If industrial logging, or wood pellet biomass production facilities, were a means of economic development, then these communities should be some of the richest in the world. Yet Enviva has yet to jump-start the local economies in the counties where it has plants. For example, Enviva has operated a plant in Northampton County, North Carolina, since 2014. Since that time, the poverty rate has actually increased from 26.3% to 28.5%8ncpolicywatch.com/2018/11/09/half-truths-and-sometimes-no-truth-at-all-public-debates-pollution-limits-at-envivas-wood-pellet-plant-in-hamlet. Communities suffer from air impacts of wood pellet production facilities, dust, constant noise, loss of forests, and loss of peace.
Wood Pellet Production Creates Air Pollution
The Environmental Integrity Project examined the wood pellet mills that export to Europe and found numerous schemes to skirt federal Clean Air Act regulations as well as finding that at least a third violated their permit limits and released illegal amounts of pollution. Wood pellet facilities have a history of dirty deception: more than half of wood pellet plants in the Southern United States either failed to keep emissions below legal limits or failed to install required pollution controls9www.environmentalintegrity.org/wp-content/uploads/2017/02/Biomass-Report.pdf. Since 2001, over 50 fires and/or explosions have been reported at wood pellet biomass facilities across the United States, endangering both employees and communities further10www.dogwoodalliance.org/2022/01/fires-at-wood-pellet-facilities-what-you-need-to-know.
Loss of natural forests
The IPCC report in April 2022 sent a very clear and final warning that we must rapidly cut emissions to avert climate disaster. It also highlighted that nature, like ecosystems such as intact natural forests, is critical to stopping climate change. Demand for biomass has meant logging forests in the southeast U.S.– mature forests that are rich in wildlife, and are naturally growing. The result of these additional harvests is a large initial increase in carbon emissions, creating a carbon debt, which increases over time as more trees are harvested for continuing bioenergy use. Regrowing trees may eventually pay off this carbon debt, but regrowth takes time the world does not have to solve climate change11www.woodwellclimate.org/letter-regarding-use-of-forests-for-bioenergy.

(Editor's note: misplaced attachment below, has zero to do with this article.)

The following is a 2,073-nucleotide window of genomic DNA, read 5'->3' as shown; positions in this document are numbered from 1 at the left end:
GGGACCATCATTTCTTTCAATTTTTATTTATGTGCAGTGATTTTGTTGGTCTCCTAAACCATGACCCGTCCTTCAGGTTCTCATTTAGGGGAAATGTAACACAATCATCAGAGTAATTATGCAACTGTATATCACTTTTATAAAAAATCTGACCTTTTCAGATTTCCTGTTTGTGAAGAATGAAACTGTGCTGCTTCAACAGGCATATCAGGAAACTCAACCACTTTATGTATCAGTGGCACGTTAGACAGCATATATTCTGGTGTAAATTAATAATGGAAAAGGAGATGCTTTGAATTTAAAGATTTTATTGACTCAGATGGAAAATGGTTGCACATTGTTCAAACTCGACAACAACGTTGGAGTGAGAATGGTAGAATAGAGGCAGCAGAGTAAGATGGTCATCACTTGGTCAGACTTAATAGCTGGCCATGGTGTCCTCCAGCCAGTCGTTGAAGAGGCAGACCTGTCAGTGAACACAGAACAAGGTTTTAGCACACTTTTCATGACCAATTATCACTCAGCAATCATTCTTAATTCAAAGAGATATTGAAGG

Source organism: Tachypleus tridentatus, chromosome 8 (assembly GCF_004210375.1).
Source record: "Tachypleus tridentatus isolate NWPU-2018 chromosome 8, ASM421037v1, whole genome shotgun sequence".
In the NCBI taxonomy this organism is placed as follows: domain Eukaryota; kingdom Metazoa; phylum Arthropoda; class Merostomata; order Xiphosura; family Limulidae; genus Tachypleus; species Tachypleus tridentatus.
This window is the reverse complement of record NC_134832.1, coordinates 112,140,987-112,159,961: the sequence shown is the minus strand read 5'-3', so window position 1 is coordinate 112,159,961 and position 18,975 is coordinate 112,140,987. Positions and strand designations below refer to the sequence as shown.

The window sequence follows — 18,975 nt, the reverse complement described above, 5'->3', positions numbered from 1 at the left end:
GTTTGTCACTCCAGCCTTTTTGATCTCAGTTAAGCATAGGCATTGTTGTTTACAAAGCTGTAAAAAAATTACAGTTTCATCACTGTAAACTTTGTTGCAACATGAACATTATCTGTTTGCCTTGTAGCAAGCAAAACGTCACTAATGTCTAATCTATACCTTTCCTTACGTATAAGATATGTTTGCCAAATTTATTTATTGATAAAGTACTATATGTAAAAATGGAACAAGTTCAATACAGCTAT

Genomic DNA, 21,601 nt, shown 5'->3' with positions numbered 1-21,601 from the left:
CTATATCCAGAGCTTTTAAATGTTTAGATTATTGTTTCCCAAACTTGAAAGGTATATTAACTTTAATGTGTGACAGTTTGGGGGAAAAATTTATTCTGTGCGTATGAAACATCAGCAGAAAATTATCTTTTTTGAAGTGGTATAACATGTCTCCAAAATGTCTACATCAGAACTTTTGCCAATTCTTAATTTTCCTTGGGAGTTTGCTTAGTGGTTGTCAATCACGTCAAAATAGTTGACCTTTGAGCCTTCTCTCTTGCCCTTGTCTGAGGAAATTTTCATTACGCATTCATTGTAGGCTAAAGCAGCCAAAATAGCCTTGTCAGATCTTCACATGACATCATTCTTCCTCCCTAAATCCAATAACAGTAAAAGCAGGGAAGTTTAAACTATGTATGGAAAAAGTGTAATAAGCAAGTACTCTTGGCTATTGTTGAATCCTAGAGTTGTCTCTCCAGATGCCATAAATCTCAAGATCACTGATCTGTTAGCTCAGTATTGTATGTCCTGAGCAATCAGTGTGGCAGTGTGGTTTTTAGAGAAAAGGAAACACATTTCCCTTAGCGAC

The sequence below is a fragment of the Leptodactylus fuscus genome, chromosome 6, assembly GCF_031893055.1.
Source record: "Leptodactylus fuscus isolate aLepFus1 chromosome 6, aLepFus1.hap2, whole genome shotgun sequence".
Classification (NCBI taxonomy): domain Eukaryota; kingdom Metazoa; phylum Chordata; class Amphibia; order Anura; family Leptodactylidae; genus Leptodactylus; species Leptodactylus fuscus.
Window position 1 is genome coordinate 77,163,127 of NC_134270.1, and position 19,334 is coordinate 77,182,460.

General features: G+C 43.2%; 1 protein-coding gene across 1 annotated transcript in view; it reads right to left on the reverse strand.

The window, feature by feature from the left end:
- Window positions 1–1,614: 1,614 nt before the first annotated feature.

When forests are clearcut for biomass production, they are occasionally replaced with a plantation of trees, grown in rows, and are a monoculture. Since 1953, the U.S. South has lost over 33 million acres of natural forest, and gained 40 million acres of pine plantations12media.dogwoodalliance.org/wp-content/uploads/2018/04/A-History-of-Forests.pdf. Natural forests store 50% more carbon than planted forests. To stop climate change, we need to keep carbon out of the atmosphere. The biomass industry is extending the reaches of industrial logging and making their practices worse.
Immediate moratorium on imports
As advocates in the fight against climate change and for environmental protection and social justice, we recognize the Dutch government’s important role in these areas and its efforts to reduce greenhouse gas emissions, protect forests, and safeguard the species that depend on them. To do so, we urge the Dutch Government to place an immediate moratorium on imports of all wood pellet biomass from the Southern United States. Enviva and other suppliers have not shown that they can supply wood pellets that are sustainable in terms of climate change, biodiversity, or community well-being. Sustainable forest management is not a proxy for accounting for the greenhouse gas impacts of burning wood pellets.
The Netherlands is on the right path to phase out biomass. We urge you that this comes with an immediate moratorium on wood pellets from the United States.
We ask you to have a video call with representatives from our groups in order to discuss more, prior to the EZK Commission debate on biomass.
Supported by three Dutch leadersorganizations:
Fenna Swart, Clean Air Committee, Johan Vollenbroek, Mobilisation for the Environment And Maarten Visschers, Leefmilieu.
Athens County’s Future Action Network
Carolina Wetlands Association
Clean Water NC
Climate Reality Project, Charlotte
Coastal Plain Conservation Group
Concerned Citizens of Northampton County
Concerned Citizens of Richmond County
Earth Action, Inc.
Economics, Environmental, Climate, and Health Organization
Friends of the Earth
Environmental Integrity Project
Global Justice Ecology Project
Impacted Communities Against Wood Pellets
John Muir Project
Last Tree Laws
Massachusetts Forest Watch
Mangrove Action Project
NAACP, Charlotte Mecklenburg
NAACP, NC Environmental Justice Committee
Natural Resources Defense Council
North Carolina Climate Solutions Coalition
Partnership for Policy Integrity
Plastic Ocean Project, Inc.
Quit Carbon North Carolina
Rachel Carson Council
Robeson County Cooperative for Sustainable Development
Southern Environmental Law Center
Southern Forests Conservation Coalition Southwings
Spruill Farm Conservation Project
Swan View Coalition
The Enviro Show
Toxic Free NC
Wiregrass Activists for Clean Energy